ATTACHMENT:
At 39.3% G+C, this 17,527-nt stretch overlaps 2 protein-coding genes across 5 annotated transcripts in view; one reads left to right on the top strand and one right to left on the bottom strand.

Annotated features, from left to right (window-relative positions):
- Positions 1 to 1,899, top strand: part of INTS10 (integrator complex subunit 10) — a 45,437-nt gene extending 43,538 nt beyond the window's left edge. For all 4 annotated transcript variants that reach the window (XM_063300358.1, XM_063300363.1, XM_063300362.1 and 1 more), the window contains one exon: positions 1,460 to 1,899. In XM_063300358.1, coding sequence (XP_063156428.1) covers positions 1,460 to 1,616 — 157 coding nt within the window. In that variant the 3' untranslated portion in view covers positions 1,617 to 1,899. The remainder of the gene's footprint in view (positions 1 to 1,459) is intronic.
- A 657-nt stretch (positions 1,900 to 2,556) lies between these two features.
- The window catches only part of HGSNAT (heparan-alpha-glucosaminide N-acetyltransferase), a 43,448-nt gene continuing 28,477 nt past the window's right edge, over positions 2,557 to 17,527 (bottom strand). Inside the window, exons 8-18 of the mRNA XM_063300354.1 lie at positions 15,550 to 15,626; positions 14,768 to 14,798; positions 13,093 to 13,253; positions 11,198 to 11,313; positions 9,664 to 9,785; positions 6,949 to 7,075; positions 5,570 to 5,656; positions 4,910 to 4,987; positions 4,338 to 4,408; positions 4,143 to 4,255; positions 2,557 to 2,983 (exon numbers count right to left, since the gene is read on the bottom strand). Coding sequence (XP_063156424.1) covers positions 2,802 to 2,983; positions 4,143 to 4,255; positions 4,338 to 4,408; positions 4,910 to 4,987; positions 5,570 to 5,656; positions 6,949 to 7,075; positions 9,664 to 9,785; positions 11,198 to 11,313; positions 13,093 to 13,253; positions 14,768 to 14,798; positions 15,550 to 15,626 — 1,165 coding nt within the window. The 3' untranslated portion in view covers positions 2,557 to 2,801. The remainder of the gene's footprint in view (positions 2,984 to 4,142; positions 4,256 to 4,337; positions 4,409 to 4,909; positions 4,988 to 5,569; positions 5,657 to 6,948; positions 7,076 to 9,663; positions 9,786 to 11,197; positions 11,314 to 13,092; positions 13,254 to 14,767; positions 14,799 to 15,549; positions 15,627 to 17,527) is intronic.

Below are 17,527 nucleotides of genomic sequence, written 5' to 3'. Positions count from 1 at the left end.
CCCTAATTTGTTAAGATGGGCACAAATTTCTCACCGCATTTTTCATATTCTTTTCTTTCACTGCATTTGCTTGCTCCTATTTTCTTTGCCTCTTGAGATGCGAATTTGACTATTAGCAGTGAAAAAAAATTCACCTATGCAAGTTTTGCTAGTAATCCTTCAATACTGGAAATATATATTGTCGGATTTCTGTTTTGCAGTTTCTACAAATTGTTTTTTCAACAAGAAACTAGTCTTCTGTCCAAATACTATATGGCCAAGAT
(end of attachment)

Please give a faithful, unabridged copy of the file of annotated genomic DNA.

At 39.3% G+C, this 17,527-nt stretch overlaps 2 protein-coding genes across 5 annotated transcripts in view; one reads left to right on the top strand and one right to left on the bottom strand.

Annotated features, from left to right (window-relative positions):
- Positions 1 to 1,899, top strand: part of INTS10 (integrator complex subunit 10) — a 45,437-nt gene extending 43,538 nt beyond the window's left edge. For all 4 annotated transcript variants that reach the window (XM_063300358.1, XM_063300363.1, XM_063300362.1 and 1 more), the window contains one exon: positions 1,460 to 1,899. In XM_063300358.1, coding sequence (XP_063156428.1) covers positions 1,460 to 1,616 — 157 coding nt within the window. In that variant the 3' untranslated portion in view covers positions 1,617 to 1,899. The remainder of the gene's footprint in view (positions 1 to 1,459) is intronic.
- A 657-nt stretch (positions 1,900 to 2,556) lies between these two features.
- The window catches only part of HGSNAT (heparan-alpha-glucosaminide N-acetyltransferase), a 43,448-nt gene continuing 28,477 nt past the window's right edge, over positions 2,557 to 17,527 (bottom strand). Inside the window, exons 8-18 of the mRNA XM_063300354.1 lie at positions 15,550 to 15,626; positions 14,768 to 14,798; positions 13,093 to 13,253; positions 11,198 to 11,313; positions 9,664 to 9,785; positions 6,949 to 7,075; positions 5,570 to 5,656; positions 4,910 to 4,987; positions 4,338 to 4,408; positions 4,143 to 4,255; positions 2,557 to 2,983 (exon numbers count right to left, since the gene is read on the bottom strand). Coding sequence (XP_063156424.1) covers positions 2,802 to 2,983; positions 4,143 to 4,255; positions 4,338 to 4,408; positions 4,910 to 4,987; positions 5,570 to 5,656; positions 6,949 to 7,075; positions 9,664 to 9,785; positions 11,198 to 11,313; positions 13,093 to 13,253; positions 14,768 to 14,798; positions 15,550 to 15,626 — 1,165 coding nt within the window. The 3' untranslated portion in view covers positions 2,557 to 2,801. The remainder of the gene's footprint in view (positions 2,984 to 4,142; positions 4,256 to 4,337; positions 4,409 to 4,909; positions 4,988 to 5,569; positions 5,657 to 6,948; positions 7,076 to 9,663; positions 9,786 to 11,197; positions 11,314 to 13,092; positions 13,254 to 14,767; positions 14,799 to 15,549; positions 15,627 to 17,527) is intronic.

Below are 17,527 nucleotides of genomic sequence, written 5' to 3'. Positions count from 1 at the left end.
CCCTAATTTGTTAAGATGGGCACAAATTTCTCACCGCATTTTTCATATTCTTTTCTTTCACTGCATTTGCTTGCTCCTATTTTCTTTGCCTCTTGAGATGCGAATTTGACTATTAGCAGTGAAAAAAAATTCACCTATGCAAGTTTTGCTAGTAATCCTTCAATACTGGAAATATATATTGTCGGATTTCTGTTTTGCAGTTTCTACAAATTGTTTTTTCAACAAGAAACTAGTCTTCTGTCCAAATACTATATGGCCAAGAT